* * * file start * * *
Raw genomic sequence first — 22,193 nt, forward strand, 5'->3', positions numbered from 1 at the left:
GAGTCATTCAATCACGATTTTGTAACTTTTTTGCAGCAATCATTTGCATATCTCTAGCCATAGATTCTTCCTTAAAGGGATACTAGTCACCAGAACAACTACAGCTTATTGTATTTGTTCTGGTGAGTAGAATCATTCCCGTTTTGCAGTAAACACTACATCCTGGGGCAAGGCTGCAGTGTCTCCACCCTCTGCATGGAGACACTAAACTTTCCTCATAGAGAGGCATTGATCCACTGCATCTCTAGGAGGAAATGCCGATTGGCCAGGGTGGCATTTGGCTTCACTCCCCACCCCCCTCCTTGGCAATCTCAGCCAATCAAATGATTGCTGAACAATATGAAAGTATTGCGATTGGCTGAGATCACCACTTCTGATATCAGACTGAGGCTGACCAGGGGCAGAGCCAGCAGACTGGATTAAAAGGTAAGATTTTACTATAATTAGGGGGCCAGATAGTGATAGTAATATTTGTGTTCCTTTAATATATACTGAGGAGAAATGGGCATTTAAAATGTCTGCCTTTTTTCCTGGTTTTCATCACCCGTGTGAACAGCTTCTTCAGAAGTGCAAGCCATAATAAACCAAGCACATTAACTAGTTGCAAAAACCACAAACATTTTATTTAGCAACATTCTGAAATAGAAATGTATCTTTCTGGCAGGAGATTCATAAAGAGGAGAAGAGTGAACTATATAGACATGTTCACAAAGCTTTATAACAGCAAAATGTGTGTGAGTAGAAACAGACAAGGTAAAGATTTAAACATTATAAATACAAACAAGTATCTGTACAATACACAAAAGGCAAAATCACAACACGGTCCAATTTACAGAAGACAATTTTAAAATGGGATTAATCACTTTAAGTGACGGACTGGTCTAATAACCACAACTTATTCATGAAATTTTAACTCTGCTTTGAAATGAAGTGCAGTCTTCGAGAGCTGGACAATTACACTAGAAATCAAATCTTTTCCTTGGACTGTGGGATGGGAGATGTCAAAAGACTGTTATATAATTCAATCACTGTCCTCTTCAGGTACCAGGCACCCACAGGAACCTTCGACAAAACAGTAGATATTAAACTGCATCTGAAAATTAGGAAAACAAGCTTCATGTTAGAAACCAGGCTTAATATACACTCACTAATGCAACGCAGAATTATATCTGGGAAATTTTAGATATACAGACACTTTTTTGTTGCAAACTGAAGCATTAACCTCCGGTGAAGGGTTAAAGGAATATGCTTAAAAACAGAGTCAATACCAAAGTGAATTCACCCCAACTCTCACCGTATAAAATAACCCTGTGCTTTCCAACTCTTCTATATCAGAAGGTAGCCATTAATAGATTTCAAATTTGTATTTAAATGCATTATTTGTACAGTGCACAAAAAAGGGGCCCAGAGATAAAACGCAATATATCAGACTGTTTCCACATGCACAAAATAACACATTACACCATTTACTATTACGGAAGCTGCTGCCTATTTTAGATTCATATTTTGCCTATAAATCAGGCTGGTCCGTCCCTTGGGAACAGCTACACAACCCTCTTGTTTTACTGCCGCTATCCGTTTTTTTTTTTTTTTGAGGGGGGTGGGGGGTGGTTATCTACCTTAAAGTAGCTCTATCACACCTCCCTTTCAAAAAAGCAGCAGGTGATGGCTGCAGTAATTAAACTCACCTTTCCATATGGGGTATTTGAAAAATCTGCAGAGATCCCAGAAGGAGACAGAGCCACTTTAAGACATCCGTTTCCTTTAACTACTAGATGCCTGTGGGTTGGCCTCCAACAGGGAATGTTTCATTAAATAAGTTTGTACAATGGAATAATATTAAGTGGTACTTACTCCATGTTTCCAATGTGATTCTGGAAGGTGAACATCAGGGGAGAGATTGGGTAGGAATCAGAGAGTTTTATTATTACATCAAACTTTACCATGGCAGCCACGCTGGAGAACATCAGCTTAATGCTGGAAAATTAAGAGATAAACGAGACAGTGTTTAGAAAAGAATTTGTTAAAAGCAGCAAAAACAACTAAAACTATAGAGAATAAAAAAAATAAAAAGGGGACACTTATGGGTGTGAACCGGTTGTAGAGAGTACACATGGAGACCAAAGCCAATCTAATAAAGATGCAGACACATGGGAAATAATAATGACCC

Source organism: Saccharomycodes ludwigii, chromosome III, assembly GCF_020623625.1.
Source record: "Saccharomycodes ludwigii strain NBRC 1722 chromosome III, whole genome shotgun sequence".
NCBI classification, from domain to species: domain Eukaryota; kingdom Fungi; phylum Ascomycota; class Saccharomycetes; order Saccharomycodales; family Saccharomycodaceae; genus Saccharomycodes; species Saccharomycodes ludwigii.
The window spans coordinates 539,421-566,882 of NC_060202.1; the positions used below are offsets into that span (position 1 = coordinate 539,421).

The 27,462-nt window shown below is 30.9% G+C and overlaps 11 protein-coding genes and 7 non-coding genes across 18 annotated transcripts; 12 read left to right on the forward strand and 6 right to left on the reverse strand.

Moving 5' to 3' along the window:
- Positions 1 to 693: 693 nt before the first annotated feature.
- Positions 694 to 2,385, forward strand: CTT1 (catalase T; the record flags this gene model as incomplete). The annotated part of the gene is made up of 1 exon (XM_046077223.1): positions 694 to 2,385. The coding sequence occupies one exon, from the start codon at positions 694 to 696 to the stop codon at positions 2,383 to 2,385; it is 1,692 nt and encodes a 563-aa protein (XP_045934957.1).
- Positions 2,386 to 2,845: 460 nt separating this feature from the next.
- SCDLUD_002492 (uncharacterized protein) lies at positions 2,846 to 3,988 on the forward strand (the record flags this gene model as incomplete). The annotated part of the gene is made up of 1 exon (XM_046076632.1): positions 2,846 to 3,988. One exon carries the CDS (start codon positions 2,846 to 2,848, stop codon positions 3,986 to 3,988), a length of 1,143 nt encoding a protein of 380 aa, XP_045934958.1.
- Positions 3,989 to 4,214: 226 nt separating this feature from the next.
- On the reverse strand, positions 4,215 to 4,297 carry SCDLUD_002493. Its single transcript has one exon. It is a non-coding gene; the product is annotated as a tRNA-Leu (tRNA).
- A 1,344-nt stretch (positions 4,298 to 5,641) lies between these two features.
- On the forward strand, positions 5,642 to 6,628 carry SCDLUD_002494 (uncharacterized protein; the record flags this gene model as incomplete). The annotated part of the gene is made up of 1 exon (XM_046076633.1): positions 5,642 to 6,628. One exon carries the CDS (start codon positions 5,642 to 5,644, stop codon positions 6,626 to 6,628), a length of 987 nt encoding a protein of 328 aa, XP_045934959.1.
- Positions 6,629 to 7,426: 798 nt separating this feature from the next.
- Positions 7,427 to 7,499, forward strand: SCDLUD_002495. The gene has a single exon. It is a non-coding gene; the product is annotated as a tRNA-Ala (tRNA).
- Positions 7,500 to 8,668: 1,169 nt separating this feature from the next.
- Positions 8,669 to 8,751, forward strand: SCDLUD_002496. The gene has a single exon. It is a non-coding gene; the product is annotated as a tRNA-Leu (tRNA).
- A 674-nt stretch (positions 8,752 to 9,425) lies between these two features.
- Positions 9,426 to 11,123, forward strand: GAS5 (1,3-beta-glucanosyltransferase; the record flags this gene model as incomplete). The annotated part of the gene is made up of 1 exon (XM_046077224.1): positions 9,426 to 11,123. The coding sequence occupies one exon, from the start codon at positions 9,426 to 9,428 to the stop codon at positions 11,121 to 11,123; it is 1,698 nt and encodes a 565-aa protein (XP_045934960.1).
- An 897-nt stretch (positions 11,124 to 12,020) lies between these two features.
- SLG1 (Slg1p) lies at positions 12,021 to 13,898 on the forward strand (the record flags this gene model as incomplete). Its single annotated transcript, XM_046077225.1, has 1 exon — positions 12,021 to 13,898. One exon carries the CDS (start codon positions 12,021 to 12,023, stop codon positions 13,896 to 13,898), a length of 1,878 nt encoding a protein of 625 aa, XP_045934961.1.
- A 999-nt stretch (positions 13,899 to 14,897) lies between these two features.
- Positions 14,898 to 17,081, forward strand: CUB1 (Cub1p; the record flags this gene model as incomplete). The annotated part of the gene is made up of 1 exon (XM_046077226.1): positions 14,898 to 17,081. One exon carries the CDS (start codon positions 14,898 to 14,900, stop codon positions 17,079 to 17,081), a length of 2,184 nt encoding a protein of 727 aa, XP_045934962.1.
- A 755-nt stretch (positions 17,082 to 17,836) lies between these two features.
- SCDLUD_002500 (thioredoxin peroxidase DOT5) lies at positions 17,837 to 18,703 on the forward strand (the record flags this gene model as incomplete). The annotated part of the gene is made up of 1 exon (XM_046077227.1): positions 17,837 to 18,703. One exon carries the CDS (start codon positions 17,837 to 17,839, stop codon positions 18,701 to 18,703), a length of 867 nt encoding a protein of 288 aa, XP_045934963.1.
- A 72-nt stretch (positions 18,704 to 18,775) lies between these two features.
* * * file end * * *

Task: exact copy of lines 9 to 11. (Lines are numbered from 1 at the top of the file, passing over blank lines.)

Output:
- Positions 1 to 693: 693 nt before the first annotated feature.
- Positions 694 to 2,385, forward strand: CTT1 (catalase T; the record flags this gene model as incomplete). The annotated part of the gene is made up of 1 exon (XM_046077223.1): positions 694 to 2,385. The coding sequence occupies one exon, from the start codon at positions 694 to 696 to the stop codon at positions 2,383 to 2,385; it is 1,692 nt and encodes a 563-aa protein (XP_045934957.1).
- Positions 2,386 to 2,845: 460 nt separating this feature from the next.